Marriage as goal: As soon as a woman completes her education, or let me say the minimum education because education cannot really have a limit, the next best goal set for her by the patriarchal society is marriage.
She is expected to wrap up her dreams, clothes and choices in a suitcase and be ready for her bidaai. Education is only seen as a means to meet the end of marriage in a woman’s life. But is this a fair deal? Is it right to draw a limit to woman’s education? Is it right to impose marriage as a goal post in a woman’s life? Is marriage not a choice that only a woman should make not social norms? What about her education and financial empowerment? Are they not a necessary part of her life as a woman?
Education is still a privilege for women
In our society, education is still a privilege for a woman. You can still find families who are reluctant to spend money on their daughters’ education. They would rather spend it on the son’s education who is equal to security or save it for the daughter’s dowry. And even if parents do educate their daughters, the education comes with a limit. The limit that is drawn across the time when she nears her marriageable age. The limit that defines the gendered idea that women should not be over-educated. The limit where a daughter’s objectification as paraya dhan overshadows her empowerment and freedom.
Why is financial independence not a goal in women’s life?
It is not shocking then that the marriage market is now hunting for brides who are graduate but gharelu. Brides who educated but are not allowed to use it for their financial independence. Whether parents’ reluctance in over-educating their daughters is a cause or effect of the rise in the demand of gharelu brides is a hen first or egg dilemma. But what we need to question is that why should the education of a woman be limited by her marriageability? Why should marriage be a goal post in a woman’s life? Would it not be better if higher education, job and promotion be the goalposts for a woman to achieve? Or do we assume that financial independence is not a woman’s need? Or that a woman should always be dependent on her male counterparts for her financial needs?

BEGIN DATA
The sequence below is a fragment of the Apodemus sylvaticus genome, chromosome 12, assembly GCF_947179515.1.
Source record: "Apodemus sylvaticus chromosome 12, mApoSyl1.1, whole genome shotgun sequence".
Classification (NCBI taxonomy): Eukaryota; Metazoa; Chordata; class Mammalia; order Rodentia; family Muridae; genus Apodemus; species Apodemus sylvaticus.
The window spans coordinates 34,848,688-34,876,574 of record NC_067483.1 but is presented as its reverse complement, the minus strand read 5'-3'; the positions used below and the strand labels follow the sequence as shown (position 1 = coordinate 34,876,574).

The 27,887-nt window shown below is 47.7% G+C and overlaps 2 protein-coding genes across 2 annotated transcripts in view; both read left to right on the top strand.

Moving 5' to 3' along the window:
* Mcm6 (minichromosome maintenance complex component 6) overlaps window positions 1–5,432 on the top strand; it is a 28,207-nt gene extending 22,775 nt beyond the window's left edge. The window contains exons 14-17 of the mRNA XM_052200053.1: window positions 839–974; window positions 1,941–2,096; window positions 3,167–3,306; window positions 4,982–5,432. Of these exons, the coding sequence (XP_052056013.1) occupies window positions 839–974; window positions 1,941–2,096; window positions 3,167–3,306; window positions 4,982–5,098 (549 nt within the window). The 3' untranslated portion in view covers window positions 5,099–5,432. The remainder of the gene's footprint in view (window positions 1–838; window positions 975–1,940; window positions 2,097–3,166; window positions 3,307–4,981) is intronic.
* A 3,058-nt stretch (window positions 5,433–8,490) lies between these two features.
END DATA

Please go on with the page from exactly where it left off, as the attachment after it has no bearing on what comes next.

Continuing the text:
Why is marriage enforcement or necessity?
The major problem behind these gendered assumptions is the idea of the necessity of marriage in a woman’s life. In our society, it wouldn’t matter much if a woman is educated or not. But if a woman isn’t married, it raises questions on her legitimacy, character, reputation and whatnot. No one asks how much a woman has achieved in life but whether she is married or not is a question that rarely anyone misses out on. If she is married, then she has settled, happy and tick marked a goal post. But if she isn’t or chose to be single, her life is perceived in terms of lack, loneliness or sadness. Marriage is seen as the only major achievement in a woman’s life and if she “fails” to achieve it, she is automatically seen as a failure.
Marriage is an option, independence a necessity. Period.
Just how biased a mindset has to be to assume that education and job is only a man’s goal post and not a woman’s? To assume that financial independence, happiness and power aren’t a woman’s right? It is high time now that we broaden our definitions of womanhood. Marriage should not be enforced on a woman as a goal post or the only achievement in a woman’s life. To marry or not is a choice that a woman should be free to make and her marriage should not be the only determinant of her success or failure in life. Rather, it is about time now to make education and financial independence the necessary goalposts for women. Because a companionship is an option but independence is a necessity. Which one should be prioritised?
Views expressed are author’s own